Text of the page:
Question to Soras: Why the name Saham after merger?

Sunday June 18 2017

Soras headquarters in Kigali. FILE PHOTO |



Sanlam, the majority shareholder in Soras, Rwanda’s second oldest insurer, is being challenged to justify its proposal to rebrand the underwriter under the Saham brand in a proposed merger.

Sources familiar with the goings-on say Soras’ board had already notified regulator National Bank of Rwanda (BNR) of intentions to merge Soras and Saham under the latter’s brand.

The merger would involve both underwriters investing more money in the merged entity, with Soras contributing Rwf25 billion while Saham would inject Rwf5 billion.

According to sources however, the regulator wants justification for the Saham brand taking precedence yet it is contributing the lower value to the merger.

The regulators queries appeared to rhyme with the sentiments of long serving former chief executive and Soras board chair Charles Mporanyi, who is the other significant shareholder with 25 per cent stake in the company.

Sources say the proposed name change was not be received well by Mporanyi, who holds sentimental attachment to the brand and initially opened the door to Sanlam by ceding a portion of his majority stake in the company.


“Their attempts to change the brand name have so far met resistance, and their options could be limited to buying out Mporanyi if the name change is to proceed,” said a source who does not believe the duo of Sanlam and Saham has the money needed for the buyout.

For more than 30 years, Soras has established its brand in the insurance market, and changing it to Saham — a new and weaker player — seems to be the major point of contention between the parties.

Changing the name from Soras is largely seen as giving too much away. However, Sanlam is also bent on stamping its authority, making internal reforms — hence the name change proposal —which started by replacing the old guard at the insurer.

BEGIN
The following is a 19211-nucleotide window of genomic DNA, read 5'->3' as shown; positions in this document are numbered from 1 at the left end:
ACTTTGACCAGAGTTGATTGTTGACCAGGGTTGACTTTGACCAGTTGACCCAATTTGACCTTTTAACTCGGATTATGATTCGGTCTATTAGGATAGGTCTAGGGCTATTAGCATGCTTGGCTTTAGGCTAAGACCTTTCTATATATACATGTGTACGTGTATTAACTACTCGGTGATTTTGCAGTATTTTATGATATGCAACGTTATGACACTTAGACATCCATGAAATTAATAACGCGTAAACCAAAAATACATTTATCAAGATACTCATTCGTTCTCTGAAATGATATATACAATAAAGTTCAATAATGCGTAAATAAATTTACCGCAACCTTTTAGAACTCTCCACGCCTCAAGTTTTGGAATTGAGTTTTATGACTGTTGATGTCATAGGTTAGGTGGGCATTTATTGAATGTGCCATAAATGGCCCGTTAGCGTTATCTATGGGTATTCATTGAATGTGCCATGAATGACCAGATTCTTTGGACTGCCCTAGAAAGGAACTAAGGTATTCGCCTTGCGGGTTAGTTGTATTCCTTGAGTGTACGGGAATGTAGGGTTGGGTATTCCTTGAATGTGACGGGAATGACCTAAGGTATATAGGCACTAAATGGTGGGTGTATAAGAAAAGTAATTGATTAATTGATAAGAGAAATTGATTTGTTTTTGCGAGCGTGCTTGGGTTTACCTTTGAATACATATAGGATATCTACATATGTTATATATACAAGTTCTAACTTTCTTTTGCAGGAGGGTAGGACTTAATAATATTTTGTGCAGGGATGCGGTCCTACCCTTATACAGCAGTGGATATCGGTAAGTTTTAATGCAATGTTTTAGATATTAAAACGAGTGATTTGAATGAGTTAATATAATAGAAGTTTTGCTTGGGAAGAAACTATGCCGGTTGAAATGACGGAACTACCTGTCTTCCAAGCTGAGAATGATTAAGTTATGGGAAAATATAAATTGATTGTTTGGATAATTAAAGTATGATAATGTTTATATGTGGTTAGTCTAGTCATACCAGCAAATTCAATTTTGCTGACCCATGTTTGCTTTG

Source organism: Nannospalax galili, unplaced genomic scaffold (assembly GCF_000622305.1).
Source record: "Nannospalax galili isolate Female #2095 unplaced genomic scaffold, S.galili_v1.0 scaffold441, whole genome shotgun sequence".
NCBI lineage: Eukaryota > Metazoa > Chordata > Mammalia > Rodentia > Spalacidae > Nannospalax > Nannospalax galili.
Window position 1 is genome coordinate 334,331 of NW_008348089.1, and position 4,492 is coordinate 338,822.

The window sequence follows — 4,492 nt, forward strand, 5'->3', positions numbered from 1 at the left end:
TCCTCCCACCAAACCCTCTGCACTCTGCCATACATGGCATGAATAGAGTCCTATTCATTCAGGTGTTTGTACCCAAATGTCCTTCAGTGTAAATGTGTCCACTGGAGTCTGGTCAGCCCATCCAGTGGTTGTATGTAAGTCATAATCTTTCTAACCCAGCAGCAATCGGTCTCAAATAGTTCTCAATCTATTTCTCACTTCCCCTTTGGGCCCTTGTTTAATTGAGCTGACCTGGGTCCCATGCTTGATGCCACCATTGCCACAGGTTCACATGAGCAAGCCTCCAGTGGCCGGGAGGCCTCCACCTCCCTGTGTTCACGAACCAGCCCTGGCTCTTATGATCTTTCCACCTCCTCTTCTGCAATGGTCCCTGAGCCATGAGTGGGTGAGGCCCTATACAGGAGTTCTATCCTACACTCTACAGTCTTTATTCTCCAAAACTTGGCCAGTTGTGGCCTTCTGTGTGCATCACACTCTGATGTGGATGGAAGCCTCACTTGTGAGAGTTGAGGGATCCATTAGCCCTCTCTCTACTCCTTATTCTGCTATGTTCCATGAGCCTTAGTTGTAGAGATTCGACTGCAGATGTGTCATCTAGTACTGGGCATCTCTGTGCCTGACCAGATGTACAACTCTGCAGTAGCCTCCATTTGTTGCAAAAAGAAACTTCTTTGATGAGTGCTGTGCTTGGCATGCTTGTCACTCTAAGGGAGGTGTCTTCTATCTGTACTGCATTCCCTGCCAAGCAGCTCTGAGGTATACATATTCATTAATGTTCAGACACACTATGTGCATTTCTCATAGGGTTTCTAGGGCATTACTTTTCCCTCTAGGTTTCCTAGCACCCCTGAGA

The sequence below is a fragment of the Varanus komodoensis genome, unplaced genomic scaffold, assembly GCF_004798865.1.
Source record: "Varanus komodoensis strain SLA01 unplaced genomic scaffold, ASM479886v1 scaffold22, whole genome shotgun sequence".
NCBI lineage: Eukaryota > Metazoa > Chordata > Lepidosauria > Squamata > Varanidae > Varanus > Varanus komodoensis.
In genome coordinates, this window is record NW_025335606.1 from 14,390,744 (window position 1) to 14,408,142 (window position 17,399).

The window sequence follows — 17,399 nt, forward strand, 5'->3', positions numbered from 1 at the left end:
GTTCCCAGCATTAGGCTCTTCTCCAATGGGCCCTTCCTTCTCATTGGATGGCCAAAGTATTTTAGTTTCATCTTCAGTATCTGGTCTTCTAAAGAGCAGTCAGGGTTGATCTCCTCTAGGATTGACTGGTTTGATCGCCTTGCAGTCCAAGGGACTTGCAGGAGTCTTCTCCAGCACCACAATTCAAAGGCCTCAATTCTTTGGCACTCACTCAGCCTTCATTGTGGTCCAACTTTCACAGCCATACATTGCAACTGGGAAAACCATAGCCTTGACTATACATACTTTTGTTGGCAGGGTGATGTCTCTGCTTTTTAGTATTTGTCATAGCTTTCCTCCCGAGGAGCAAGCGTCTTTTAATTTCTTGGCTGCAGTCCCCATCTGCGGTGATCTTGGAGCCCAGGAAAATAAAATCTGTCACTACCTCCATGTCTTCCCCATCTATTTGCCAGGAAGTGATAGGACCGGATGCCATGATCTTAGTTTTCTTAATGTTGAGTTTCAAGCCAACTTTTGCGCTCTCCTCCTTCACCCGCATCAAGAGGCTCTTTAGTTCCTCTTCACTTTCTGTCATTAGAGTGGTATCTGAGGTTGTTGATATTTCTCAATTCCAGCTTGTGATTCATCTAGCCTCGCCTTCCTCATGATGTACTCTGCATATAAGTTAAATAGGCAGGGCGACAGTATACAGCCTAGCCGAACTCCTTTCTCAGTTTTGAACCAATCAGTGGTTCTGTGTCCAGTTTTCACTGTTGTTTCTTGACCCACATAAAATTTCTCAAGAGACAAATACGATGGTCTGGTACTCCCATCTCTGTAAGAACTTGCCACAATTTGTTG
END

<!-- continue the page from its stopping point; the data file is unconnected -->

The development comes a month after Sanlam, through its short-term insurance subsidiary Santam, increased its stake in Morocco based Saham Finances, by an additional 16.6 per to bring its total shareholding to 46.6 per cent. The initial 30 per cent stake was acquired in February 2016.

The enhanced stake seems to have placed Sanlam in a better position to initiate the merger with Saham Finances Rwanda subsidiary.

In 2014 Sanlam Emerging Markets (SEM), the cluster charged with expanding the group’s footprint in emerging markets, acquired a 63 per cent stake in Soras Group Ltd, for $24.3 million, but has since recapitalised the business and now owns 74.6 per cent.

The Soras group CEO is said to have travelled to South Africa to work on the mechanics of the deal from the headquarters.

In 2014, Saham Finances also acquired a 66 per cent controlling stake in Corar-AG, rebranding it to Saham, marking a major financial and operational disruption of the local insurance industry by foreign players.

Soras was established in 1984. It has subsidiaries like Soras Group, Soras General Insurance Ltd and Soras VIE Ltd, which has been one of the most performing players, growing its equity from Rwf150 million in 1984 to Rwf17.9 billion in 2014.

It’s not been all rosy with reports indicating that it is currently working to recover funds lost after company executives fabricated data which was considered in the acquisition process.

Reports recently quoted Ian Kirk, the Sanlam group CEO, saying they found that there was some manipulation of the financial statements on which the company did the acquisition transaction of Soras. He added that they are in the process of rectifying the dent this had caused in the business.

Sanlam also discovered irregular practices in Soras’ general insurance business — Soras Assurances Générales (Soras AG) — toward the end of 2015, although he downplayed the effects of this wrongdoing, there was some damage.

“Over the subsequent six months, both the businesses in Rwanda recovered quite nicely. This is a one-off event, it cost us some money, we provided for everything and now we’re in the process of recovering the money,” he was quoted by Moneyweb.

A decision was taken to suspend the Soras chief executive and financial officer to give room for a thorough forensic investigation, which has taken several months.
It’s reported to have notified the regulator and continues to engage with authorities on the matter. 

“You can clearly see that Sanlam has been systematically trying to get Mporanyi out of the running of the business, it would be difficult to do this if he still has significant shares, they have now considerably reduced, they didn’t want him to also continue as chairman, the investigations are still ongoing, it is a big issue” said the source close to the goings on in Soras.

Last year the board appointed Fiacre G Birasa as new chief executive.

Contacted, BNR declined to comment.